A Growing Hunger

GIS technology can help Feeding America food banks across the United States by enabling these organizations to understand their constituents, manage volunteers, and efficiently deliver services.

Feeding America operates a national network of food banks that provide meals to 46 million people each year. Each local chapter sources food and then stores and distributes food to a network of local partner food pantries and soup kitchens.

The COVID-19 pandemic has added to the challenges faced by Feeding America food banks. The staggering increase in food insecurity across the United States is being met by thousands of Feeding America’s food banks. While the pandemic remains a threat to safety and health, hunger is creeping into many homes. For the first time, many families are facing insecurity not only in food but also in jobs and housing.

Food insecurity has a slew of deleterious effects. It means that families can afford fewer options at the grocery store, and many of those options are less healthy. Feeding America estimates that overall one in nine people may face hunger.

The organization has been dealing with a shifting landscape: food suppliers in limbo, volunteer support scaled back, and a massive increase in food support needs. Workflows are continually evolving due to COVID-19, and it is often challenging for food banks to identify new solutions. Working with limited in-person staff, as well as a huge increase in food needs, has shifted organizational priorities and limited resources.

A local organization, Feeding America Riverside San Bernardino (FARSB), was hit particularly hard by growing food insecurity. FARSB serves people in two large counties in Southern California, Riverside and San Bernardino. In 2019, FARSB served 18 million meals. Since the pandemic, it has seen a 60 percent increase in food needs across the community.


The HERO program taps into the food banks’ large network of volunteers to deliver food to people who couldn’t drive to food pantries during the COVID-19 pandemic.

Pandemic Brings New Challenges

Since the pandemic, driving to food pantries has not an option for families without a car, some elderly persons, or those who are immunocompromised. FARSB needed to rapidly scale its home delivery program to reach these vulnerable community members. The requests for home delivery had increased from one or two per week to 50 or 60 per week.

That’s when Vanesa Mercado, operations manager for FARSB, mobilized the Homebound Emergency Relief Outreach (HERO) program. The program operationalized the food banks’ large network of volunteers to find and deliver food to their neighbors.

Volunteers who signed up through the FARSB website were placed on an email list. Mercado manually created spreadsheets containing new delivery requests and sent them each day to volunteers, who assigned themselves deliveries, completed them, and updated the spreadsheets.
With this method, Mercado had no clear way to track progress and it was a huge logistical challenge. “It was very administrative intensive,” Mercado said. Volunteers were struggling with a system of lots of spreadsheets. Staff paired volunteers with those in need and gave instructions for food pickup and delivery in addition to other responsibilities related to the COVID-19 pandemic.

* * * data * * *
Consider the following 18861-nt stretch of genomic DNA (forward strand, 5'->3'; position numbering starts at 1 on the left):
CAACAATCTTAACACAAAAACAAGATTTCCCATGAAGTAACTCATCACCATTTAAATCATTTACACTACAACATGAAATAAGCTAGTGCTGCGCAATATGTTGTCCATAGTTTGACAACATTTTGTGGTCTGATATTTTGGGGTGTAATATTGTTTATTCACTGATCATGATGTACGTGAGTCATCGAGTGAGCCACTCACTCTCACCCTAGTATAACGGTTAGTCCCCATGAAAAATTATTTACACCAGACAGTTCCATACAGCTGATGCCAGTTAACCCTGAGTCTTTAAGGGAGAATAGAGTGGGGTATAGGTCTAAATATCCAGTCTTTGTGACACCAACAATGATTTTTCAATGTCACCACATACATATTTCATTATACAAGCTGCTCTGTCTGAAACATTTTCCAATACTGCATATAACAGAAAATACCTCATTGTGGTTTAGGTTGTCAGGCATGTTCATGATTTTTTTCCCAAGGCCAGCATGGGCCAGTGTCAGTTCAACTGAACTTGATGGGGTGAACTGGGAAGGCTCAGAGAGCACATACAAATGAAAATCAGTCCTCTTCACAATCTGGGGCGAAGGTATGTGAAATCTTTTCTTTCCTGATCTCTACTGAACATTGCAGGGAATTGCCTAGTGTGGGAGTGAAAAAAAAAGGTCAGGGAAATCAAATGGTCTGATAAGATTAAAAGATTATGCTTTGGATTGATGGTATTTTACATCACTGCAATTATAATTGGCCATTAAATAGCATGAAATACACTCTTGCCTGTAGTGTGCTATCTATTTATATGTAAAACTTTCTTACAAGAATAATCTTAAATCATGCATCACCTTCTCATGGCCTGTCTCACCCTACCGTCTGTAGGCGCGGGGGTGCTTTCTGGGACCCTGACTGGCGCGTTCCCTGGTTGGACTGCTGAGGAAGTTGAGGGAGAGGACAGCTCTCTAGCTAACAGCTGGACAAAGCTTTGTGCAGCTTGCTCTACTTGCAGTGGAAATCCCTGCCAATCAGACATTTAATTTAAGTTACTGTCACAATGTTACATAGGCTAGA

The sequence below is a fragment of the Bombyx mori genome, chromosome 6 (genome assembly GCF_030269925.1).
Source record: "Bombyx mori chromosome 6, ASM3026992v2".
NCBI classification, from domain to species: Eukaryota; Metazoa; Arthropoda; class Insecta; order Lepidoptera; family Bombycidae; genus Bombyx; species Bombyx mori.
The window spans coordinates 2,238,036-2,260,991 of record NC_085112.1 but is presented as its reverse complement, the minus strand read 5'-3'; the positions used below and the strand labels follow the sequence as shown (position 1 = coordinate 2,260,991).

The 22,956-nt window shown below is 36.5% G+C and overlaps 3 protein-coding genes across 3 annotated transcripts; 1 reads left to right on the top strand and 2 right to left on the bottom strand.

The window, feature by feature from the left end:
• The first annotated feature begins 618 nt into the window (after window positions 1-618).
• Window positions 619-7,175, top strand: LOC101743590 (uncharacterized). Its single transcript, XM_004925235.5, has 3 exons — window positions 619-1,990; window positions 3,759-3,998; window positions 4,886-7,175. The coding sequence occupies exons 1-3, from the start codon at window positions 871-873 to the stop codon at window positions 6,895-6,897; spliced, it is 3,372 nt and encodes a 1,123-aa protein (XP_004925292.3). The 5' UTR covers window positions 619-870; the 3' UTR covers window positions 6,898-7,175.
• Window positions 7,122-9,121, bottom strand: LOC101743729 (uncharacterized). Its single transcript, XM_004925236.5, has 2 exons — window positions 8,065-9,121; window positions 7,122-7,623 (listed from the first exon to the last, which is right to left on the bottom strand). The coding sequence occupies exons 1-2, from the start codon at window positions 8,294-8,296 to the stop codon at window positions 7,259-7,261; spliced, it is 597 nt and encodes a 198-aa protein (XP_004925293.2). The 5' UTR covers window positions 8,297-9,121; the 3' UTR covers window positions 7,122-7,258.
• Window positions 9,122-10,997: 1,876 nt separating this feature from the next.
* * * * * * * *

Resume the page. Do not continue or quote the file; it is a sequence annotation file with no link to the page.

A Solution Designed

Amanda Stanko. who works at Esri as a solution engineer, wanted to get involved. She put GIS as a special skill on her volunteer form for FARSB two years ago. She’s been working with Mercado’s team ever since.

“We all started brainstorming,” said Stanko. They wanted to put a system together that would take the stress off the administrative side and use maps and location intelligence to streamline the food delivery process. Stanko worked with Mercado to develop a new home delivery system using the Esri mapping platform.

Volunteers and those requesting assistance now fill out forms online that feed into the Volunteer Delivery Dashboard. This web-based dashboard lets volunteers easily see if there is a home delivery near their location, assign themselves to make it, and get on the road.

Mercado likes the system. “Overall it’s been very efficient. It’s very friendly for new users and easy to maneuver. It’s been a great platform for us to use.” She can also share program insights from the app with a much broader audience. “The information from these dashboards is shared with the community, it is shared with funders, and it’s shared with our board.” It has helped in showing the impact of the HERO program.


Information from Feeding America’s dashboards are shared with the community, funders, and it’s board. It shows the impact of the HERO program.

FARSB is planning to support the HERO program indefinitely, allowing Mercardo to expand the program to meet additional needs. “I absolutely see this tool being useful long-term as this program grows.”

To learn more about how you can volunteer or receive food assistance, go to

About the author

Rebecca Lehman

Rebecca Lehman, a nonprofit program lead at Esri, finds innovative ways to leverage technology in addressing social and environmental problems and creating sustainable solutions. She has a master’s degree in environmental management from the Yale school of Forestry and Environmental Studies.